Bose Frames audio AR sunglasses arrive in January, cost $199

Bose Frames come in matte black and two styles — the larger (Alto) and smaller (Rondo). Both will be available in the US in January.


Robert Tardio/Bose

When it announced its new augmented reality platform with a set of prototype AR glasses back in March, Bose said that a commercial version of the product was coming. Now it’s here: Bose Frames, a set of sunglasses with built-in microspeakers and microphones, will be available in the US in January for $199. Preorders start today at bose.com, and Bose AR apps are coming next year. (It will launch in select global markets in spring 2019; $199 converts to about £155 or AU$270.)

Weighing about the same as your typical sunglasses at 1.6 ounces (45 grams), Frames will come in two styles. Bose says they can stream music and information, take and make calls, and access virtual assistants “while keeping playlists, entertainment and conversations private.”

I had a chance to try a pair of the prototypes earlier this year and was generally impressed with the sound quality. They seem to be about on par with the Apple AirPods’ sound, which also feature an open, non noise-isolating design.


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In the past, brands such as Oakley have come out with sunglasses that have built-in audio. But those designs have incorporated kludgy attached earbuds and didn’t sound so good. The Bose Frames’ “wafer-thin acoustic package” is set in each of the sunglasses’  arms. For touch and voice control, a tiny microphone and multifunction button are embedded on the right temple for power and pairing, Siri and Google Assistant, calls and commands, or to pause and skip songs.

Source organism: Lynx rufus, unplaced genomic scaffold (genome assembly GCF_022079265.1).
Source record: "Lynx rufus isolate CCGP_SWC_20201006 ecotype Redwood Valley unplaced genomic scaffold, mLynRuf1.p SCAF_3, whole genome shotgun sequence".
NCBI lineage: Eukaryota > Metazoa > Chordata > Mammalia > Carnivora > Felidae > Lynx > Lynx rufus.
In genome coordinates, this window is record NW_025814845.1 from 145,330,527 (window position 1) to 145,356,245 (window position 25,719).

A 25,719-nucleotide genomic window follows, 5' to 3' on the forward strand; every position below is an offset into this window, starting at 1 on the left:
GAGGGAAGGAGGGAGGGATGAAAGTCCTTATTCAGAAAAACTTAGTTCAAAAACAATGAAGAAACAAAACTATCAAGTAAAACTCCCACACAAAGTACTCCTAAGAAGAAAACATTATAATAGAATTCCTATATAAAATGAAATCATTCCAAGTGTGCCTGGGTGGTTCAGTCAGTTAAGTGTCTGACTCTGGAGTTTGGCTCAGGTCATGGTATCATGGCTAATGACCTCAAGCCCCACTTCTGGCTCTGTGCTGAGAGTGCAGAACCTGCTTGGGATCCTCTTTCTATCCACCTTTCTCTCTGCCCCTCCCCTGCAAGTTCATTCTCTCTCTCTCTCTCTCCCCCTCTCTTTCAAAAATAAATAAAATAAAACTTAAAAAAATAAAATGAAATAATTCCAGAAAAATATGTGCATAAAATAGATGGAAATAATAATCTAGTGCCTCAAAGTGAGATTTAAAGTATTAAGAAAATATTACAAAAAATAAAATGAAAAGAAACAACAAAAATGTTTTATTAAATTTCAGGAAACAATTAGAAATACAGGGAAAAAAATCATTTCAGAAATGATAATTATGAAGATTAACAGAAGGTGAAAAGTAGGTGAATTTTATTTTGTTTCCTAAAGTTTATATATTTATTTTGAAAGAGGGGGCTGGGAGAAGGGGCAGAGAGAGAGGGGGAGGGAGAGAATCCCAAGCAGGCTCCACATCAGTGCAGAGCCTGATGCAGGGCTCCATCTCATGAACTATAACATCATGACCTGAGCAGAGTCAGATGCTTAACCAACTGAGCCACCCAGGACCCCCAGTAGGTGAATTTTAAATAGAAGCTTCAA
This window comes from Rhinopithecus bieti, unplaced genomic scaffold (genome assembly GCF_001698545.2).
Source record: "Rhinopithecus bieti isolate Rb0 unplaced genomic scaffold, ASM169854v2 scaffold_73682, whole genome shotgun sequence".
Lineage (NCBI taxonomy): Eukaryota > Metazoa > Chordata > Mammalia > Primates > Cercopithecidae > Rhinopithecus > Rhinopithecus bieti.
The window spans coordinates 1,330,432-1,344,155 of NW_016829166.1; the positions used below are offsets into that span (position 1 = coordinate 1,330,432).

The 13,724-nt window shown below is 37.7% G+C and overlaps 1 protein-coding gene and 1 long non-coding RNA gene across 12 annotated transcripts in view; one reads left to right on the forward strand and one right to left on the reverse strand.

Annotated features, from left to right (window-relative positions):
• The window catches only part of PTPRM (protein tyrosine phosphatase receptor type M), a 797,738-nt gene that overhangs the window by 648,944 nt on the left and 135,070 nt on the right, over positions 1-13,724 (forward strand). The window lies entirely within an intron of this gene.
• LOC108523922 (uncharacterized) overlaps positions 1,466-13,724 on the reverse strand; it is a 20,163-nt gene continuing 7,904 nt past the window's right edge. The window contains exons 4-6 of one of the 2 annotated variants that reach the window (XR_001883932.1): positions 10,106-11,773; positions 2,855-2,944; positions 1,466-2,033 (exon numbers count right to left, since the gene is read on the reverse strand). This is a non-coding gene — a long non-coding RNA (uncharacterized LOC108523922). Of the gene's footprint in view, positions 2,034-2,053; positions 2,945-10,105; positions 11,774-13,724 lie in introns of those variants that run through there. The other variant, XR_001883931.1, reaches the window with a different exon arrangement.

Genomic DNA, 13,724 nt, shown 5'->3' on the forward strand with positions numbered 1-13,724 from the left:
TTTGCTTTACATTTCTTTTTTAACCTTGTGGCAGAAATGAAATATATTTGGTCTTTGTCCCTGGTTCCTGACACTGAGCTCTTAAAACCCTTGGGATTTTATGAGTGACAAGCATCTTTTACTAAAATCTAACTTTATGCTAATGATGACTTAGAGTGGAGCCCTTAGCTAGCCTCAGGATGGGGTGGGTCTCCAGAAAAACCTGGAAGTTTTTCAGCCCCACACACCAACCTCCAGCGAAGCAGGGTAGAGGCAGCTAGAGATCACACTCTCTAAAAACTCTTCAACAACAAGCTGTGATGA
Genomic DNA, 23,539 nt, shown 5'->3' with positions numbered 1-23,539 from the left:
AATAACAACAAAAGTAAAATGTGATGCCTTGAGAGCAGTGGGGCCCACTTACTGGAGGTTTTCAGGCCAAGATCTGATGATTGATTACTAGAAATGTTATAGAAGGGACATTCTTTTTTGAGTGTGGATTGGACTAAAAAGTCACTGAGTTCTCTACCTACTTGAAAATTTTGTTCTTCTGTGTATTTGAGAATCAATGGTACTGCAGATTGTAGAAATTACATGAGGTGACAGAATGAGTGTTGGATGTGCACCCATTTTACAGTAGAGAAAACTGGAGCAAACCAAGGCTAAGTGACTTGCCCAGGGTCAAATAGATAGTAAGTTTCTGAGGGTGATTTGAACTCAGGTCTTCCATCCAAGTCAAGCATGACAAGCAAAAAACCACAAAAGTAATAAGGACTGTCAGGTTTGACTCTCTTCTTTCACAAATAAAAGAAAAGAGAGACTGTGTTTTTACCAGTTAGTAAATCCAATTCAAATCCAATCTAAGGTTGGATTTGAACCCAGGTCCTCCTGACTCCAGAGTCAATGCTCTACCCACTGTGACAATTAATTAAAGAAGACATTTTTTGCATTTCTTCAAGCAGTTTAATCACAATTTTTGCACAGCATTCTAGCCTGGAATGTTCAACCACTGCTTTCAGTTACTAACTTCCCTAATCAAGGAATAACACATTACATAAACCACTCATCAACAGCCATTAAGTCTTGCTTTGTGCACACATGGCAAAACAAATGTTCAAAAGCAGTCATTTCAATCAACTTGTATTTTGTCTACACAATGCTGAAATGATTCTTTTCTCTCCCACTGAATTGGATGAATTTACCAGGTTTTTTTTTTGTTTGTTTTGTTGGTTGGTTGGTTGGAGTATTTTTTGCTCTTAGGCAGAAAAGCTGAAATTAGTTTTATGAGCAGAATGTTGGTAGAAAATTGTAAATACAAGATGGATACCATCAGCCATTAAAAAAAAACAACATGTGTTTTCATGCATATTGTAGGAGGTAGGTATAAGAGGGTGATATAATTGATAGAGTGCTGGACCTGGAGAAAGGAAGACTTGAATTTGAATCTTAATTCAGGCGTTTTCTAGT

As you might expect Bose Frames are Bose AR-compatible and will be the first commercial product embedded with the Bose audio augmented reality platform. Unlike video-based AR platforms, Bose AR delivers audio feedback based on your GPS location and which way you’re facing, using a nine-axis head motion sensor and the GPS from your iOS or Android device.


Bose

Battery life isn’t great. Bose says that at average listening levels, they run up to 3.5 hours for playback and up to 12 hours on standby, and can be fully recharged in less than 2 hours using an included pogo-pin cable. A protective case and cleaning cloth are included.

Can you add a prescription lens to the Frames? Alas, you cannot, a Bose spokesperson told me.

Bose says it will provide an update on Bose AR at SXSW 2019 in March, so I suspect that’s when the AR features will be added to the glasses. Initially, you’ll just be able to stream audio, make calls and access voice assistants.

As soon as I get some hands-on time with the Frames, I’ll provide a more in-depth analysis of the audio quality. But this in an interesting wearable that has a chance to shake up the audio market in the coming years. I look forward to reviewing it.

This story was originally published at 7:15 a.m. PT

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